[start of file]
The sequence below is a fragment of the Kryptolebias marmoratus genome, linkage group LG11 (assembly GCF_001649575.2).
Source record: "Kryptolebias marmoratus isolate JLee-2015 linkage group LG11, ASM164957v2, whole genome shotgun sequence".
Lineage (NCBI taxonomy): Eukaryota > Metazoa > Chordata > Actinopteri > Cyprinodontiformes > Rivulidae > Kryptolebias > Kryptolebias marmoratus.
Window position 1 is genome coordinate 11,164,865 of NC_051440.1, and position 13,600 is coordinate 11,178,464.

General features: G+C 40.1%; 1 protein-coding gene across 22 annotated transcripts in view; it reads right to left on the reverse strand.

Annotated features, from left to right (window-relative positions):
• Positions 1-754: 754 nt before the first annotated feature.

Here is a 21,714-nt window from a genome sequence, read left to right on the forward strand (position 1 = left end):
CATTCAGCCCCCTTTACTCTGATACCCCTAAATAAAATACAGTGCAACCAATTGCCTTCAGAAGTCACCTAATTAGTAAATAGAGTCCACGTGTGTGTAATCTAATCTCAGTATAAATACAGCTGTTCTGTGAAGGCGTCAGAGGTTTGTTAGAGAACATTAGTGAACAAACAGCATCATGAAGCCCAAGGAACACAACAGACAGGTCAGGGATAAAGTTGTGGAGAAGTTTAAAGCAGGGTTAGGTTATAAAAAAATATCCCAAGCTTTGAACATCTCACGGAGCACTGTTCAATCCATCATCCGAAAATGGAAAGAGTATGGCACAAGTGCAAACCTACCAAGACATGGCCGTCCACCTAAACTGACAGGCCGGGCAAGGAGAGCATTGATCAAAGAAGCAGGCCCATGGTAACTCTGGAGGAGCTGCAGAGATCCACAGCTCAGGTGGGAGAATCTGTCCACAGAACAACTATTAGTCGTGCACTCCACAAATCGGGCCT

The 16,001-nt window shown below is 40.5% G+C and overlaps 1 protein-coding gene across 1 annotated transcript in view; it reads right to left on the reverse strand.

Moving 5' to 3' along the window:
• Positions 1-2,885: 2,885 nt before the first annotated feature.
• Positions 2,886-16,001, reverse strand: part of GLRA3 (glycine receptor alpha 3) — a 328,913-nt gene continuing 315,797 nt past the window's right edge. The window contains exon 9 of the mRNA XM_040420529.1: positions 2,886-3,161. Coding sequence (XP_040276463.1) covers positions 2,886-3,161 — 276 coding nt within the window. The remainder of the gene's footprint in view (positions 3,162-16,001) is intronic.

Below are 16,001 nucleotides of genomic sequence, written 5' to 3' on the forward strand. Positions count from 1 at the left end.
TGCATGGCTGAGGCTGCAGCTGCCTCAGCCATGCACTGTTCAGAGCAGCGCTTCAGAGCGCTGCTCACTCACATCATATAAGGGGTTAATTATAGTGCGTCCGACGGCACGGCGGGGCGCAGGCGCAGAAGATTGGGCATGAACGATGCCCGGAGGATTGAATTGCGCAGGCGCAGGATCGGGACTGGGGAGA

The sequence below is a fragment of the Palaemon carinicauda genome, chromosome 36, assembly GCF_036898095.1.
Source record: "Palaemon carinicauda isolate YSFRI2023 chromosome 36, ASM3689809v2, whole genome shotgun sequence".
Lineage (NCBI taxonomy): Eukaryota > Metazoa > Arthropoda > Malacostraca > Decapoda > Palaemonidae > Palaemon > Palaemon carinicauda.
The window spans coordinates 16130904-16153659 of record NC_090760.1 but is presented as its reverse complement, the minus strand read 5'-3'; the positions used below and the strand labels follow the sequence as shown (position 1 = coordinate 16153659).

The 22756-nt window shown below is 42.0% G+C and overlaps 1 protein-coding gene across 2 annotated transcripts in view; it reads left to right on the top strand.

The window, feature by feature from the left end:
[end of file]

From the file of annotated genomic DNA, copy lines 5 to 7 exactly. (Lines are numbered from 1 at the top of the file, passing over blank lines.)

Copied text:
General features: G+C 40.1%; 1 protein-coding gene across 22 annotated transcripts in view; it reads right to left on the reverse strand.

Annotated features, from left to right (window-relative positions):
• Positions 1-754: 754 nt before the first annotated feature.